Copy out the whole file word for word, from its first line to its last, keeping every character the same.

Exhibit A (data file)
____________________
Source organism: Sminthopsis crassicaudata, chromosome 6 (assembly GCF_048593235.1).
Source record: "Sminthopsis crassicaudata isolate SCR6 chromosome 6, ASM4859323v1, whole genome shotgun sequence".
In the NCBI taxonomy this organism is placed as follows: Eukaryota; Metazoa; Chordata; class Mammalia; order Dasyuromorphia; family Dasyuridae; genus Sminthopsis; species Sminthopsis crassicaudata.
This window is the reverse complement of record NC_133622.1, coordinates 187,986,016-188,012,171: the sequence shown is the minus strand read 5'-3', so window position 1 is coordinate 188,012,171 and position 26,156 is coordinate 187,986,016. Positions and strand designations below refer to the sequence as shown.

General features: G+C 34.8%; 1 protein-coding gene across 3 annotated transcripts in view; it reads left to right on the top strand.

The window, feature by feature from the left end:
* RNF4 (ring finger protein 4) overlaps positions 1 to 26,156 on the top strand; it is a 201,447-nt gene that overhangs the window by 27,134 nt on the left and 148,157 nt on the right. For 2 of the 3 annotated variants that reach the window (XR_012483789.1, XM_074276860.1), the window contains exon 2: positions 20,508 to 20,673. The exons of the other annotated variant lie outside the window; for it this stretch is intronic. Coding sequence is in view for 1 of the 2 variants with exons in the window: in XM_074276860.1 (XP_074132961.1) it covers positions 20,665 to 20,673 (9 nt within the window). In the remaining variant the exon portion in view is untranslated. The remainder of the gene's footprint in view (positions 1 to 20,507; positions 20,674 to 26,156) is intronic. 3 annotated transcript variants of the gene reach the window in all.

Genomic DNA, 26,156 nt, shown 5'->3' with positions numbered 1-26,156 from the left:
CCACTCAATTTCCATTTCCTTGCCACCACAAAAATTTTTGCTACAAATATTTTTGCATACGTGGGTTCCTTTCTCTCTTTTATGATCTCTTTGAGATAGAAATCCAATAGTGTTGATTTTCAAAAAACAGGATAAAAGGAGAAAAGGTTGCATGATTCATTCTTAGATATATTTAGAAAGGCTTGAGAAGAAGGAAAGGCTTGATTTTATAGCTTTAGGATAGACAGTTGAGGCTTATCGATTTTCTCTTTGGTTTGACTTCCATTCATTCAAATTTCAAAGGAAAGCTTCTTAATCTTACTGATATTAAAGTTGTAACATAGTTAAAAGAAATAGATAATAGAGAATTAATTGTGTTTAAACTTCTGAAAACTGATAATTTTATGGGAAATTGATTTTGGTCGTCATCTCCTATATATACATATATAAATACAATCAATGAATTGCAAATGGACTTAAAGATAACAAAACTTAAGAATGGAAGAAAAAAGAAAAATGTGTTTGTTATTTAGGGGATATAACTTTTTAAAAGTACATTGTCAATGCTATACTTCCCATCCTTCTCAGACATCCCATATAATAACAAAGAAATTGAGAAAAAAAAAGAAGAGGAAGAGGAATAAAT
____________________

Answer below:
Source organism: Sminthopsis crassicaudata, chromosome 6 (assembly GCF_048593235.1).
Source record: "Sminthopsis crassicaudata isolate SCR6 chromosome 6, ASM4859323v1, whole genome shotgun sequence".
In the NCBI taxonomy this organism is placed as follows: Eukaryota; Metazoa; Chordata; class Mammalia; order Dasyuromorphia; family Dasyuridae; genus Sminthopsis; species Sminthopsis crassicaudata.
This window is the reverse complement of record NC_133622.1, coordinates 187,986,016-188,012,171: the sequence shown is the minus strand read 5'-3', so window position 1 is coordinate 188,012,171 and position 26,156 is coordinate 187,986,016. Positions and strand designations below refer to the sequence as shown.

General features: G+C 34.8%; 1 protein-coding gene across 3 annotated transcripts in view; it reads left to right on the top strand.

The window, feature by feature from the left end:
* RNF4 (ring finger protein 4) overlaps positions 1 to 26,156 on the top strand; it is a 201,447-nt gene that overhangs the window by 27,134 nt on the left and 148,157 nt on the right. For 2 of the 3 annotated variants that reach the window (XR_012483789.1, XM_074276860.1), the window contains exon 2: positions 20,508 to 20,673. The exons of the other annotated variant lie outside the window; for it this stretch is intronic. Coding sequence is in view for 1 of the 2 variants with exons in the window: in XM_074276860.1 (XP_074132961.1) it covers positions 20,665 to 20,673 (9 nt within the window). In the remaining variant the exon portion in view is untranslated. The remainder of the gene's footprint in view (positions 1 to 20,507; positions 20,674 to 26,156) is intronic. 3 annotated transcript variants of the gene reach the window in all.

Genomic DNA, 26,156 nt, shown 5'->3' with positions numbered 1-26,156 from the left:
CCACTCAATTTCCATTTCCTTGCCACCACAAAAATTTTTGCTACAAATATTTTTGCATACGTGGGTTCCTTTCTCTCTTTTATGATCTCTTTGAGATAGAAATCCAATAGTGTTGATTTTCAAAAAACAGGATAAAAGGAGAAAAGGTTGCATGATTCATTCTTAGATATATTTAGAAAGGCTTGAGAAGAAGGAAAGGCTTGATTTTATAGCTTTAGGATAGACAGTTGAGGCTTATCGATTTTCTCTTTGGTTTGACTTCCATTCATTCAAATTTCAAAGGAAAGCTTCTTAATCTTACTGATATTAAAGTTGTAACATAGTTAAAAGAAATAGATAATAGAGAATTAATTGTGTTTAAACTTCTGAAAACTGATAATTTTATGGGAAATTGATTTTGGTCGTCATCTCCTATATATACATATATAAATACAATCAATGAATTGCAAATGGACTTAAAGATAACAAAACTTAAGAATGGAAGAAAAAAGAAAAATGTGTTTGTTATTTAGGGGATATAACTTTTTAAAAGTACATTGTCAATGCTATACTTCCCATCCTTCTCAGACATCCCATATAATAACAAAGAAATTGAGAAAAAAAAAGAAGAGGAAGAGGAATAAAT